Chobi DebRoy

1:50-2:10 p.m., Monday
, PhD
Clinical Professor & Director, E. coli Reference Center
Department of Veterinary and Biomedical Sciences
Penn State
University Park, PA 16802 USA

Comparison of O-antigen gene clusters of all O-serogroups of Escherichia coli and suggestion for adoption of new nomenclature for O-serogenotyping

Chitrita DebRoy1, Pina M Fratamico2, Yan Xianghe2, GianMarco Baranzoni2, Yanhong Liu2, David Needleman2, Robert Tebbs3, Catherine D O'Connell3, Adam Allred3, Michelle Swimley3, Juan A Raygoza1, Michael Mwangi1, Robab Katani1, Elisabeth Roberts1

O-antigens are components of the lipopolysaccharide (LPS) in the cell envelope of Escherichia coli that are important virulence factors, targets of both the innate and adaptive immune system, and play a role in host-pathogen interaction.  O-antigens are highly immunogenic and display antigenic specificity unique for each strain, which are designated as O-serogroups.  There are 188 O-serogroups classified in E. coli, to date and there are other, OX groups, not so well recognized.   Conventional serotyping based on agglutination reactions between the O-antigen and antisera generated against each O-group, is the method commonly used for serogroups determination.  The procedure is labor intensive, not always accurate, and exhibits equivocal results.  Our objective was to develop methods for molecular serotyping or serogenotyping for O antigen determination.  In this report, we present the sequences of the O-antigen gene clusters (O-AGC) of 76 O-groups, including the OX groups (n=11) and a comparison of the O-AGC of all 199 O-groups.   Many of the O-groups that were designated with O type, on the basis of antigenic reactions, exhibit similar nucleotide sequences and also cross react serologically.   Some other O-AGCs carry insertion sequences or a few nucleotide differences.  Therefore, many of the O-groups should likely be eliminated and some can be merged.  We propose a revised O-group nomenclature based on nucleotide sequences of the O-AGCs of E. coli that will allow development of diagnostic platforms based on the genotypes of the O-AGCs that will be rapid, accurate and reliable for distinguishing the O-serogroups.   With the scientific knowledge presented, new frontiers on understanding the roles of O-antigens in the innate and adaptive immune system and pathogenesis, and the development of glycoconjugate vaccines, among others, can be explored.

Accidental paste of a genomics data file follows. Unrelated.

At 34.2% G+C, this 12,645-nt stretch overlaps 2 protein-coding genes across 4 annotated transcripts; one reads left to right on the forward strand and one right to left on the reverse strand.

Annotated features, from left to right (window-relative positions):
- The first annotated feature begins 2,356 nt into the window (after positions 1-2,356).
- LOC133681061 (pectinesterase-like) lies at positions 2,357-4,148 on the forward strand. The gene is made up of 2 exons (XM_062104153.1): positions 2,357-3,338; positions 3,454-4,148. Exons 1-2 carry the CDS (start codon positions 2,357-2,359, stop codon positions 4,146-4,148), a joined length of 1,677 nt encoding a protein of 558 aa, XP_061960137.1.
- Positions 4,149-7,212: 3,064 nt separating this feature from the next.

1E. coli Reference Center, Department of Veterinary and Biomedical Sciences, The Pennsylvania State University, University Park, PA.

2 Molecular Characterization of Foodborne Pathogens Research Unit, Eastern Regional Research Center, Agricultural Research Service, U.S. Department of Agriculture, Wyndmoor, PA.

3 Animal Health & Food Safety, Life Sciences Solutions, Thermo Fisher Scientific, 2130 Woodward Street, Austin, TX.